Artist’s concept of the New Horizons spacecraft approaching Pluto and its largest moon, Charon, in 2015. New Horizons relies on hydrazine thrusters designed by Olwen Morgan’s team at Aerojet Rocketdyne. 

Artist’s concept of the New Horizons spacecraft approaching Pluto and its largest moon, Charon, in 2015. New Horizons relies on hydrazine thrusters designed by Olwen Morgan’s team at Aerojet Rocketdyne. 

Four Billion Miles And Counting

Olwen Morgan ’76 built the engines that power NASA’s space fleet to the outer reaches of the solar system—and beyond.

By Maureen O’Hagan | March 7, 2019

In 1610, Galileo pointed his homemade telescope skyward and was astonished to discover that Saturn seemed to have “two companions,” one on either side, looking almost like ears. It was the first observation of Saturn’s rings.

Four centuries later, a spacecraft named Cassini reached the distant planet. Olwen Morgan ’76 sat awestruck as she saw the first clear pictures of those rings. “When those images started to come in,” she said, “they were just gorgeous.”

Her work helped Cassini make the 2.1-billion-mile trip. In a four-decade career at a company called Aerojet Rocketdyne, in Redmond, Washington, she specialized in monopropellant hydrazine thrusters that guide spacecraft on their journey. These engines—her babies, really—have helped spacecraft reach every planet in the solar system, including Pluto and Ultima Thule.

Her knowledge is so encyclopedic that the crew at NASA’s Jet Propulsion Laboratory sometimes ring her up for guidance, even as the spaceships are hurtling through space and she’s, say, grocery shopping.

“She has this huge knowledge base,” says retired executive Jon Schierberl, who worked with her for decades. Her stature in the field is all the more impressive considering she started her career as an utter anomaly. “She had to break some really thick ice,” he adds.

Olwen wouldn’t have gotten there without a strong scientific background, of course. But if you ask what’s really behind her success, she won’t talk about chemistry or physics or math, the things that usually come to mind when you think of rocket science. Instead, she’ll talk about words.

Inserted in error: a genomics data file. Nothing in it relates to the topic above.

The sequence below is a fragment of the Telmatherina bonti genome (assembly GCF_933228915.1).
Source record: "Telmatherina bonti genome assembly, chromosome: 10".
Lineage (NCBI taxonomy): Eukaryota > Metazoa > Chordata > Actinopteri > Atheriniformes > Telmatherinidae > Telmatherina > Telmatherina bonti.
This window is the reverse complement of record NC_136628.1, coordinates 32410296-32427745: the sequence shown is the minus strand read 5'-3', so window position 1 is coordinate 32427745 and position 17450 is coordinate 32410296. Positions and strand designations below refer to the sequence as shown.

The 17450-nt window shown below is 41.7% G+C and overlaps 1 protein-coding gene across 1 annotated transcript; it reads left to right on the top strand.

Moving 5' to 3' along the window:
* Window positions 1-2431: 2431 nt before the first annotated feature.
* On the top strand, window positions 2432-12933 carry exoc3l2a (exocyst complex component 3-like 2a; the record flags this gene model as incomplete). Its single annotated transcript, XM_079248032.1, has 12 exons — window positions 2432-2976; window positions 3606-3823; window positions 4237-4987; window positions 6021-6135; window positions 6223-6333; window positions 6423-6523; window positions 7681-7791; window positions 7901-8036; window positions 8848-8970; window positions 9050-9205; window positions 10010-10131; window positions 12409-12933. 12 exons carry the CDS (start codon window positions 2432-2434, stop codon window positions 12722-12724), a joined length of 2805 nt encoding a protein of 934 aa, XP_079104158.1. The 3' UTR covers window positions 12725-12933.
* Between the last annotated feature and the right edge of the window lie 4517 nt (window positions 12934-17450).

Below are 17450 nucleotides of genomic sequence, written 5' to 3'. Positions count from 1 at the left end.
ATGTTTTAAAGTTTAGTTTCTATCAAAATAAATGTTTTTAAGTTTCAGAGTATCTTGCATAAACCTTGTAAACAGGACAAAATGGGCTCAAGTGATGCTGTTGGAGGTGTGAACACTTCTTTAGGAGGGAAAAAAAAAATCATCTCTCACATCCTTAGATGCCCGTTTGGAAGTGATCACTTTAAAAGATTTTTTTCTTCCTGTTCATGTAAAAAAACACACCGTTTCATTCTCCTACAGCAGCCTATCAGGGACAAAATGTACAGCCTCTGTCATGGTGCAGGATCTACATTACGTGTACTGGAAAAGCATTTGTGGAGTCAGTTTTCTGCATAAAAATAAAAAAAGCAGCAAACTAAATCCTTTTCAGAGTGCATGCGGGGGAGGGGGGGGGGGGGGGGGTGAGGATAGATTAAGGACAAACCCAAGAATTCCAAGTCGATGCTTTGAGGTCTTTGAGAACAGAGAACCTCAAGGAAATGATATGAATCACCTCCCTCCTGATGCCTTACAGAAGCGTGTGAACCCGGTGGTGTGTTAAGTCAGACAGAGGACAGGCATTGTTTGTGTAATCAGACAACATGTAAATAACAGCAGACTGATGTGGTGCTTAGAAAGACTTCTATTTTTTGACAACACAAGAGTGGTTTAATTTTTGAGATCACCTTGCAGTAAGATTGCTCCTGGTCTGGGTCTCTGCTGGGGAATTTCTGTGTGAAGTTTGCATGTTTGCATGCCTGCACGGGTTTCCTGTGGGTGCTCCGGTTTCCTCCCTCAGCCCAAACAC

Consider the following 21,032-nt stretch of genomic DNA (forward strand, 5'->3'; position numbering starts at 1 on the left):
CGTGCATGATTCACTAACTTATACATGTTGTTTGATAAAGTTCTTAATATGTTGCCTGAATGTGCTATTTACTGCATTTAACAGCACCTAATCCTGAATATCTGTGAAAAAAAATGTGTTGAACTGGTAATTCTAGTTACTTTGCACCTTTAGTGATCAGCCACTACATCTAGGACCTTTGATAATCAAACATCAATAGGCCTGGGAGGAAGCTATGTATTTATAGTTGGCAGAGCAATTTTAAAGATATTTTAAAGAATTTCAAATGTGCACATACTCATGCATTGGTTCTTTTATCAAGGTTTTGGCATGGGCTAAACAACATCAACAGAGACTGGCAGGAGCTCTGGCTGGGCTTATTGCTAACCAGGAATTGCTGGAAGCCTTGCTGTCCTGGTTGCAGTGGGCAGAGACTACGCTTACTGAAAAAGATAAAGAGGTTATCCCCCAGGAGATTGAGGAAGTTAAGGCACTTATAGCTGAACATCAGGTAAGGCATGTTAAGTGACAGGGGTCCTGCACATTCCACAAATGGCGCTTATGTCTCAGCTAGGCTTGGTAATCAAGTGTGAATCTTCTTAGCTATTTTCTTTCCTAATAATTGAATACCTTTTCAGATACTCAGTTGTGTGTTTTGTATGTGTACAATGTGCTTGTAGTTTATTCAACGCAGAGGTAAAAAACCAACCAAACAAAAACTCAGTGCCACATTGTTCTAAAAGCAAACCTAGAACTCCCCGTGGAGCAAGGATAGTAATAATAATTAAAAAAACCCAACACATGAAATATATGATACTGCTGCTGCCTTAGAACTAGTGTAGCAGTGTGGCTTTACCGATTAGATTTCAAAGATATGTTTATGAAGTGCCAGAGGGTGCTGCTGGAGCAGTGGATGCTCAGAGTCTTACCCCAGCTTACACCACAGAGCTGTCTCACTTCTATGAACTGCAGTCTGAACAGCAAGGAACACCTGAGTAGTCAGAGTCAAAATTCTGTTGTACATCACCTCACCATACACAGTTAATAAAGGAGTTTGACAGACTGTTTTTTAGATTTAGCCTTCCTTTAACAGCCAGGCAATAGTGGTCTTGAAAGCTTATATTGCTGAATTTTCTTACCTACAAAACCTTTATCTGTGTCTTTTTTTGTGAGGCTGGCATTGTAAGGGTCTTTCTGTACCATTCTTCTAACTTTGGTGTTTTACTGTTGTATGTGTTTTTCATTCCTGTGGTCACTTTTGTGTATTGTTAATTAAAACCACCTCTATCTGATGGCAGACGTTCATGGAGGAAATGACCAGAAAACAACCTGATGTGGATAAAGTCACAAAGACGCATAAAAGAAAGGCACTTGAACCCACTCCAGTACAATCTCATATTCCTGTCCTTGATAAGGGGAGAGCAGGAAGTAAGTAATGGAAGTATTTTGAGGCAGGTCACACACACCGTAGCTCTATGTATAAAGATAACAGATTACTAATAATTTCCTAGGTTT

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Growing up in Seattle, Olwen wanted to become a zoologist, but abandoned that dream when her father, a metallurgist, said no. So she came to Reed, majored in chemistry, and graduated at a time when big Northwest employers such as Boeing and Weyerhaeuser weren’t doing a lot of hiring.

After a stint in a chem lab, she landed in 1978 at what was then called Rocket Research (now Aerojet Rocketdyne). The company supplies rocket hardware to NASA, the military, and the private sector, which uses it for GPS, weather, and communications satellites. She was the first woman hired in an engineering role at the company—this despite the fact that she was a chemist, not an engineer. “I’m pretty sure I got my job because I was a woman,” she says.

Like all the newbies, she spent her days following orders, performing tests, and taking notes, hopping on a company bike to pedal from one building to another. She soon became fascinated with hydrazine thrusters. Hydrazine is a chemical fuel. When it comes in contact with a catalyst, it decomposes, unleashing a plume of exhaust. Imagine blowing up a balloon and pinching the opening closed. “Now open it and you’ll have yourself a little rocket engine that’s zipping all over your office.” It flies, she says, “because it’s pushing against its own plume.”